[Sahih Al-Tirmidhi] 

Why the inhabitants of the earth or the animals send their blessings? 

Because a world where good knowledge is spread seeks to benefit all livings: the people, the animals, and the planet. 

Financial crises, pollution, excessive consumption of harmful products, and diseases are just a few problems facing humanity and that Muslims can help to solve. 

I’m not calling to carry the weight of this world. No one is asked to carry a burden that he/she can’t bear. But at the minimum, we can set our mind to stay lifelong learners, to seek answers for our questions, and to strive to find ways to benefit others. 

Crying about our glorious past won’t change anything. Waiting for the perfect leaders doesn’t help. 

Seeking knowledge is a personal responsibility. As Imam Ali (a) said: 

“Oh people! Seeking knowledge is more necessary than seeking wealth because wealth has been distributed amongst you. God, the Just, has divided it amongst you and He will make it available to you, but knowledge is kept amongst certain individuals and you are responsible for seeking it from them; thus, you should ask for it.” 

The Hummingbird story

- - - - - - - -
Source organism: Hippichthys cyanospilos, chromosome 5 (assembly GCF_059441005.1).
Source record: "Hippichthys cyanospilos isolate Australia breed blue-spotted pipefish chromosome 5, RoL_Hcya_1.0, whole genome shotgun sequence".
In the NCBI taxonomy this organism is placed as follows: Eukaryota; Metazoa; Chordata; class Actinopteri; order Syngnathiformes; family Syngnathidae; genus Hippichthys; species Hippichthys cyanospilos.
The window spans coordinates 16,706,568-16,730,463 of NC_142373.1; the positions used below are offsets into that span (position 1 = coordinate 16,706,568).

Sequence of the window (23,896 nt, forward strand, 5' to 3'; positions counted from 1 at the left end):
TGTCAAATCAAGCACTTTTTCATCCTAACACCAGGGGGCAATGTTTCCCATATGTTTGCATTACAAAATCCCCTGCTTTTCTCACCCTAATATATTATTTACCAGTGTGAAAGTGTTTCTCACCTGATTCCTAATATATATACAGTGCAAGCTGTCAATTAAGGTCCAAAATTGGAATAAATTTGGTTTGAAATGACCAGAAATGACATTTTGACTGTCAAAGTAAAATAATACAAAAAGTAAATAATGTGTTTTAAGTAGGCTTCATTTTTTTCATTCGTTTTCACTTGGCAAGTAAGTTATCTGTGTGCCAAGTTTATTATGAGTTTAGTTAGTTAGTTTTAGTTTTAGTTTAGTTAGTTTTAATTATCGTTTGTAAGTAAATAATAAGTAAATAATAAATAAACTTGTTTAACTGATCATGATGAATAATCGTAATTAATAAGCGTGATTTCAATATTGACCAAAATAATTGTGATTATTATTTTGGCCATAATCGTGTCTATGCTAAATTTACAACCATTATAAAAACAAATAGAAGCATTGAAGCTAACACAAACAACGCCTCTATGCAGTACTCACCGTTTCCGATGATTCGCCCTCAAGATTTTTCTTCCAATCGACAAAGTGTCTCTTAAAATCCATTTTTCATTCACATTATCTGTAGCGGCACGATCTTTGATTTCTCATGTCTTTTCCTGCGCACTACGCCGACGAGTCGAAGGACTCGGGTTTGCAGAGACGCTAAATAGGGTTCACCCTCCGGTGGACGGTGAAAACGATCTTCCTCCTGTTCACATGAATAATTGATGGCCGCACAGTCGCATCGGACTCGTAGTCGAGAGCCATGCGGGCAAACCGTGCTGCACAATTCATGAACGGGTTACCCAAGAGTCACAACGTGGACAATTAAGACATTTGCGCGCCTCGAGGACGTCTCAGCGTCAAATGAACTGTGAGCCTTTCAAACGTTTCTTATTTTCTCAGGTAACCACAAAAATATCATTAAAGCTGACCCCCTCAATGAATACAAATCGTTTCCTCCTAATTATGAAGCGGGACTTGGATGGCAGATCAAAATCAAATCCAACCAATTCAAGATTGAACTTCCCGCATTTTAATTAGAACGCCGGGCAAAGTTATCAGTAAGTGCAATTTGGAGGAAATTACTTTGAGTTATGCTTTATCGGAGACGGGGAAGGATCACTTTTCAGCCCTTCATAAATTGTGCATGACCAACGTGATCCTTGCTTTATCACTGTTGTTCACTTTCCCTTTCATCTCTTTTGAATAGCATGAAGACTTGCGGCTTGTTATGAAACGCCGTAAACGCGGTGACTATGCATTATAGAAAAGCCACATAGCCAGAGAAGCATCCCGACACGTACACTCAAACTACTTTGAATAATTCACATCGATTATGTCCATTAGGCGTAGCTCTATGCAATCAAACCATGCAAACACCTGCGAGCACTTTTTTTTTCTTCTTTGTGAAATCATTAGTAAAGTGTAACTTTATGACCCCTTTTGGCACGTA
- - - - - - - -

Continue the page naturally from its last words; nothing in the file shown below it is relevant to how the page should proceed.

The Hummingbird story: do the best you can.

I love the story of the Hummingbird inspired by the Quechua people. 

“A terrible fire broke out in the forest. All of the animals were afraid and fled from their homes. The elephant and the wolf, the beaver and the bear, the owl and the rabbit. 

All of them fled, except one: the little hummingbird. 

While all of the creatures gathered at the edge of the forest watching it burning, the little hummingbird, would not abandon the forest. 

Not feeling powerless or discouraged, the little hummingbird picked up from the stream a single drop of water in her beak.  

She flew to the stream and brought back another drop, and so she continued—back and forth, back and forth.  

The other animals tried to discourage the little hummingbird. They were also busy finding excuses for their inaction. 

The little hummingbird couldn’t care less. She just kept bringing water one drop at a time. 

Finally, the big bear said, “Little hummingbird, what are you doing?” 

Without stopping, the Little Hummingbird looked down at all of the animals. She said: “I am doing the best I can.” 

We sometimes underestimate what we can accomplish as individuals, but there is always something we can do.  

Let’s all be hummingbirds! 

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The Muslim Shepherd